Although these two sets of Criminal Jury Instructions, as they are currently written, are consistent with their respective related statutes, the prosecutor contended that the court should not instruct the jury that the prosecutor carries the burden of proving that the defendant was not legally insane for purposes of a GBMI conviction. By making this request, the prosecutor asked the trial court to infer that the GBMI verdict statute was implicitly amended along with the insanity defense statute, so that the two statutes are consistent in their allocation of proofs with respect to a defendant's alleged insanity and mental illness. Pointing out that MCL 768.29a; MSA 28.1052(1) requires the court to read these instructions together, the prosecutor contended that the instructions contradict each other and that the jury would be confused by the contradictory instructions on burden of proof. In response, defense counsel averred that the instructions were correct and unambiguous. The court issued a written order holding:
The court, having reviewed the arguments of the parties in light of the relevant Michigan law, denies the Prosecutor's Motion . . . and will read the jury instructions as drafted by the Michigan Supreme Court. The court is satisfied that if there is a contradiction between the jury instructions and the statutes cited, it must be addressed by the Supreme Court.
The Criminal Jury Instructions are not drafted by the Supreme Court. They are drafted by the Michigan State Bar Standing Committee on Standard Criminal Jury Instructions, which is a special committee of the State Bar of Michigan. See 78 Mich. BJ 214 (February, 1999). The trial court was presumably thinking of the Standard Jury Instructions (for civil trials), which are drafted by the Standard Jury Instruction Committee appointed by the Supreme Court and subject to an adoption procedure under MCR 2.516(D). This will be discussed in greater detail in Subsection III (B) of this opinion.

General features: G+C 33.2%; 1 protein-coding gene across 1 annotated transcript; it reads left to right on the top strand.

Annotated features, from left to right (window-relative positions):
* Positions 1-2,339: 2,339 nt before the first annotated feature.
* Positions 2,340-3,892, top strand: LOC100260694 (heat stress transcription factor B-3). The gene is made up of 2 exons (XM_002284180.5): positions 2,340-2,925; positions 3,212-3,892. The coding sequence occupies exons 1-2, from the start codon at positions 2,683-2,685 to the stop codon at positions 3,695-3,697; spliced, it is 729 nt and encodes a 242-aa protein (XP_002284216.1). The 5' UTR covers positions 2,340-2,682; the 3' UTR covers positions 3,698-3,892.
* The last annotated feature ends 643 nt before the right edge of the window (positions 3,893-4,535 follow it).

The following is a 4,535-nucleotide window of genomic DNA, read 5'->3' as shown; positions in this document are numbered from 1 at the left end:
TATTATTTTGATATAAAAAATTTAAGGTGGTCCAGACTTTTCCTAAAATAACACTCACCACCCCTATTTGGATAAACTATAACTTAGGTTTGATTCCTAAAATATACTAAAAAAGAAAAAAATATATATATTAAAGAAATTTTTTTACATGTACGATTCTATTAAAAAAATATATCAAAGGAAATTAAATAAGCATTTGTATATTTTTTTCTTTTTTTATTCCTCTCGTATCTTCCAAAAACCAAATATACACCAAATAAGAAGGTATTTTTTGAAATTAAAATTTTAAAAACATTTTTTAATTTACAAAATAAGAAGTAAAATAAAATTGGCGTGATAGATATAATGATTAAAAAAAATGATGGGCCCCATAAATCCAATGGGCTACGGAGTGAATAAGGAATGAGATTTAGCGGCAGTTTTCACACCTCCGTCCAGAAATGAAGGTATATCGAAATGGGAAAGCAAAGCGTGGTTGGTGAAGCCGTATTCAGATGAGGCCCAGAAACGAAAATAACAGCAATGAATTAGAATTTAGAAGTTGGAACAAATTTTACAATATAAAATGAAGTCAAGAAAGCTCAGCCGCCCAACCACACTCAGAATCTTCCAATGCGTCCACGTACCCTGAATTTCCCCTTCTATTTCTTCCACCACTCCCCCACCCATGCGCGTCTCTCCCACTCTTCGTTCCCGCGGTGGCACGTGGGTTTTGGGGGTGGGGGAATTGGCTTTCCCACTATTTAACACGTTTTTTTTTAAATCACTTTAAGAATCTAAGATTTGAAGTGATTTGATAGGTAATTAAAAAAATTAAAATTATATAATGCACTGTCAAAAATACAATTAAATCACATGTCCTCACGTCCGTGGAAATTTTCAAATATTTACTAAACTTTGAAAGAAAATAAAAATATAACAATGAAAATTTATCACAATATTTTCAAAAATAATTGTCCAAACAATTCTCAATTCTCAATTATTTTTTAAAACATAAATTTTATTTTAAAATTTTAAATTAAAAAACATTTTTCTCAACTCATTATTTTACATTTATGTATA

Subsequently, this Court granted the prosecutor's application for leave to appeal.
Defendant died while his appeal was pending; hence this issue is moot because defendant's death renders it impossible for this Court to fashion a remedy. People v Briseno, 211 Mich. App. 11, 17; 535 N.W.2d 559 (1995). Nonetheless, we will review the merits of the issue because it is one of public significance and likely to recur in the future. Id.
III. ANALYSIS A. Background: Statutes and Jury Instructions on the Insanity Defense and the Guilty but Mentally Ill Verdict
Before October 1, 1994, if a criminal defendant raised the affirmative defense of insanity, the prosecutor was required to "produce evidence beyond a reasonable doubt that the defendant was sane at the time the crime was committed." In re Certified Question (Duffy v Foltz), 425 Mich. 457, 465; 390 N.W.2d 620 (1986). In other words, if the defendant asserted an insanity defense, the prosecutor would bear the additional burden of disproving insanity. Concerned that the imposition of this burden on the prosecutor created an opportunity for defendants to abuse the insanity defense, the Legislature amended the insanity defense statute effective October 1, 1994. Currently, MCL 768.21a; MSA 28.1044(1) provides:
(1) It is an affirmative defense to a prosecution for a criminal offense that the defendant was legally insane when he or she committed the acts constituting the offense. An individual is legally insane if, as a result of mental illness. . . . that person lacks substantial capacity either to appreciate the nature and quality or the wrongfulness of his or her conduct or to conform his or her conduct to the requirements of the law. Mental illness or being mentally retarded does not otherwise constitute a defense of legal insanity.